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OCCUPY WALL STREET -ZUCCOTTI PARK ON SUCCOS IN NYC

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Published on Oct 17, 2011

10-17-2011
NEW YORK CITY (USA TODAY)

New York - Most observant Jews around the world spend hours building a sukkah that's big enough to host a full meal for family and guests. Any location under the open sky is considered kosher.
But what if you're a Jewish soldier serving in Iraq? Or a young Jew protesting on Wall Street? Or you live in New York City and have only a tiny balcony?
The PopUp Sukkah allows Jews on the go to mark the harvest festival of Sukkot wherever they are.
That's the choice of Daniel Sieradski, a Jewish man who is spending Sukkot agitating for social justice on Wall Street, and who lacks a city permit to erect a sukkah in occupied Zuccotti Park.
The 11-pound nylon PopUp Sukkah, which jumps out of its case and expands into a 6-foot-high tent, is likely Sieradski's best chance.

"I plan to be in the park as a protester, but I also plan to be in the park as a Jewish protester," Sieradski said. "My faith requires me to eat in the sukkah and sleep in the sukkah. It's going to be an interesting showdown with the police."
Scores of the portable sukkahs have also gone to prisons where Jewish inmates have expressed an interest in celebrating a proper Sukkot (in the courtyard, not their cells). Wardens are often skeptical. But Rabbi Menachem M. Katz of the Aleph Institute, a nonprofit that advocates for Jews in the military and in prisons, said prison officials usually relent when he pops open a PopUp Sukkah.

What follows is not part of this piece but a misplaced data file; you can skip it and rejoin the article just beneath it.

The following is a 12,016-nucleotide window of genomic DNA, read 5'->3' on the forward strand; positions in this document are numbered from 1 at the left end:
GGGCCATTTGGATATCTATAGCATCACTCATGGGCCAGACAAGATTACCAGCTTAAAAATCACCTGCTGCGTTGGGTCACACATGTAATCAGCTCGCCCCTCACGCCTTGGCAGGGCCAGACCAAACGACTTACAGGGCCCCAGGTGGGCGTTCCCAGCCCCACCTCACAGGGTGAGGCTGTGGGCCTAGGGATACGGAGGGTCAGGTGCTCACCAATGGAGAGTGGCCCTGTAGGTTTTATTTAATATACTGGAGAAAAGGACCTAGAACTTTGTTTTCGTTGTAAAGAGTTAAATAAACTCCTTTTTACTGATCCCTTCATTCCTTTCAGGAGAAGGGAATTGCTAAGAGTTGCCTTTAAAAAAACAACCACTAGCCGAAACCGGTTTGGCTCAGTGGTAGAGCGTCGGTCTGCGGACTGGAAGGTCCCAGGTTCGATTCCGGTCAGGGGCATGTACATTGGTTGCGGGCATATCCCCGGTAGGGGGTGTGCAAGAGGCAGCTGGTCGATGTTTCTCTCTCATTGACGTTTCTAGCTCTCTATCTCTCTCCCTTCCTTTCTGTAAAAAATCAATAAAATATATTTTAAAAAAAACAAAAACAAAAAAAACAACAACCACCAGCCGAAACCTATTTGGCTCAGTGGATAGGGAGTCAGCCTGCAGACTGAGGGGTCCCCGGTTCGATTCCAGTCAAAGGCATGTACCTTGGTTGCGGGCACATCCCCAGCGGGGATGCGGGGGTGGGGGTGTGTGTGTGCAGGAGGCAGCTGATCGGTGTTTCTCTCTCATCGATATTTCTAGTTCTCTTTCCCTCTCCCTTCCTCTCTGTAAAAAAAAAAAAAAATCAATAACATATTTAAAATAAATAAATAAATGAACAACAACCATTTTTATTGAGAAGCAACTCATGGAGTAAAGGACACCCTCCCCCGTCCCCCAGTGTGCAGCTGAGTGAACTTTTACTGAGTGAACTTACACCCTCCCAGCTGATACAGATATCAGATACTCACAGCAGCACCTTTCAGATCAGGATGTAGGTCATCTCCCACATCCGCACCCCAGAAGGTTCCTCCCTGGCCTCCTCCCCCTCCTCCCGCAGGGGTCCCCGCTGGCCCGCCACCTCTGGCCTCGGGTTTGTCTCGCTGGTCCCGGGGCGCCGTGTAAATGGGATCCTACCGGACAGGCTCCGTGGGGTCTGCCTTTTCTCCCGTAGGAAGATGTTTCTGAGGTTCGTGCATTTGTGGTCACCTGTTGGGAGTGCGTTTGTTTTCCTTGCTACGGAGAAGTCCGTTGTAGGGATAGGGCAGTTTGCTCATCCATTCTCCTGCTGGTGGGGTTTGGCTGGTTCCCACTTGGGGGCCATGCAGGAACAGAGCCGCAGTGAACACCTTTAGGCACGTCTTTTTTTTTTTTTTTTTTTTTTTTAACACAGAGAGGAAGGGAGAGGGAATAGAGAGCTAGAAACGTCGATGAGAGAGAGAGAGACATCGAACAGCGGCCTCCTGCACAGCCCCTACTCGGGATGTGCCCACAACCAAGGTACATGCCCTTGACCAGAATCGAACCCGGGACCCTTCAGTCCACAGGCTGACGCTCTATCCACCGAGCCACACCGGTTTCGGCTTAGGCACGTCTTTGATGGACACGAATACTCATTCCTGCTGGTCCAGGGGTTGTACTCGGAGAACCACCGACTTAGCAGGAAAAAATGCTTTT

"There are no nails or two-by-fours. There are no metal pipes that are going to become a weapon," Katz said. "If I had to pitch them a regular sukkah, I'd be dead in the water."
PopUp Sukkahs aren't the only portable sukkah on the market, this year, for the first time, Brooklyn-based Sukkah Depot is offering a competitively priced portable sukkah for $199 — the "Carry-On" — assembled with fiberglass poles in just a few minutes. More than 100 have been sold already.
"Demand is high," said Sukkah Depot manager Eitan Kwiat. "In general it's a solution for people who are traveling, for people who just moved, and don't want to buy a big sukkah. Or for people who just have a small porch."

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